As a company valued in the hundreds of billions of dollars, Microsoft has enough capital to push any of its consumer efforts for the long haul. Consistent Windows 10 television ads are encouraging evidence that Microsoft can commit to aggressive marketing akin to what rivals Apple and Samsung execute. The company is more espoused to a marketing strategy that leans on marketing one product via the use of another per Corporate Marketing Officer Chris Capossela, however.
[Marketing] dollars spent around engagement can be effective, but .... product design is far more effective at getting people to be deeply engaged in your products. So... using our amazing innovation engineering resource pool to actually build marketing into our products... so that when you use one of our products it naturally leads you to use another one of our products.
Capossela acknowledges that as one of the world's most recognized brands focusing marketing dollars on acquiring customers is not Microsoft's strategy. He supported this argument with the fact that a simple announcement of the availability of Office for iOS and Android resulted in millions of downloads. That works for a known Microsoft branded product, but what about less visible products like Windows phones, HoloLens and augmented reality (AR) or Mixed Reality headsets?
With Mixed Reality is Microsoft changing its ways?
Under the leadership of Elizabeth Hamren, Microsoft has invested in an aggressive marketing strategy to promote its partners Mixed Reality headsets, and the company's mixed reality vision. It will be interesting to see just how aggressive and persistent these marketing efforts will be given Microsoft's history.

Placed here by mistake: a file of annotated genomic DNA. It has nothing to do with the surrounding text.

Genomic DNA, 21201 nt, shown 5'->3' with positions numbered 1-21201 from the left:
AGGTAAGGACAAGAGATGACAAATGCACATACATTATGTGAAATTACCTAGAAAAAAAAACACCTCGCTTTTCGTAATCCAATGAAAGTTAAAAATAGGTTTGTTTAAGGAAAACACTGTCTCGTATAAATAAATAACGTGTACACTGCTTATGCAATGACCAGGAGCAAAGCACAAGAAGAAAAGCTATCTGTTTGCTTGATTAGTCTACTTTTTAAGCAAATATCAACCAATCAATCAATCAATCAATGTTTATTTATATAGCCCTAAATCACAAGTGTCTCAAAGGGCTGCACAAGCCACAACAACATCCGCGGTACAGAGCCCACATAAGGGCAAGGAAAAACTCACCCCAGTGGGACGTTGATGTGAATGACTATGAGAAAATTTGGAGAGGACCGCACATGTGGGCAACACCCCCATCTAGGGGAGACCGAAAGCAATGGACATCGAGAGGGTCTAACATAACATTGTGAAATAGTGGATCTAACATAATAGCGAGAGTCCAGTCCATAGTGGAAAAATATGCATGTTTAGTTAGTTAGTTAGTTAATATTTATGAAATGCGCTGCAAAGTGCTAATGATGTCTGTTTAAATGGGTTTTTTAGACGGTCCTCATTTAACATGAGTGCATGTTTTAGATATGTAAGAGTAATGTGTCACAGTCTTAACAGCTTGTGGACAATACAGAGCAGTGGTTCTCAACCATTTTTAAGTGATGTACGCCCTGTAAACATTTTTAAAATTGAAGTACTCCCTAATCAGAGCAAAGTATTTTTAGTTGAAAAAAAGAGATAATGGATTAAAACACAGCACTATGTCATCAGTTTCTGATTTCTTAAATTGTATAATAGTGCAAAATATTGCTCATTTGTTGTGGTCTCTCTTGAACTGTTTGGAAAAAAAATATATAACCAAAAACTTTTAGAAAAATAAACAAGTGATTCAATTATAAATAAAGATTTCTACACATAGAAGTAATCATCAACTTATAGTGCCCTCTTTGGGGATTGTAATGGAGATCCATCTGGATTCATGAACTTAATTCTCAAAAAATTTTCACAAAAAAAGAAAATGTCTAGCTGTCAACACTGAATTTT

Will Microsoft have the stamina to push the products and technology long enough to establish mindshare and demand? Or will it abandon its efforts if results are not as immediate as desired? Sadly, Nadella has confessed to abandoning committed customers to pursue "the new shiny object." Let's hope nothing shines brighter than the still unproven area of Mixed Reality.
Fortunately, Microsoft has the partnership infrastructure to help it succeed. Though different products, like smartphones via carriers, face different distribution challenges, phone hardware requirements, lateness to the consumer space and limited marketing support contributed to Microsoft's failure in phones. Hopefully, Microsoft has learned from its mistakes.
So busy providing tools, Microsoft isn't using its resources
Ambient computing among consumers supported by AI, IoT and smart appliances are the future and Microsoft is virtually absent in that space. The company has failed to apply the required drive to consumer-facing products to establish its brand.
Microsoft's vision to provide the tools others use to create technology may be a double-edged sword severing it from the consumer market. Because the company's focus is "being a platform" it invests insufficient resources in its consumer products.
Sadly the company repeatedly steps into a consumer space with great products that excite core users, like Zune and Groove for music, Microsoft Band for wearables and Windows phone for mobile, but ultimately fails to deliver marketing to truly hit the mainstream. Those who embrace Microsoft products often love them. Microsoft doesn't have the fire, focus or passion for making these products more than a great mix of technology for a niche market, however. As insufficiently supported products they eventually die as self-fulfilling prophecies that achieved little consumer notoriety.
Microsoft can succeed with enterprise and consumers.
Rather than a hyper-focus on providing the tools others use to create technology, Microsoft should lead by example through demonstrating its use of its resources to develop, position, market and deliver on excellent consumer technology.
Microsoft has what it takes to be the platform company it strives to be and the consumer company it needs to be if it would only follow-through.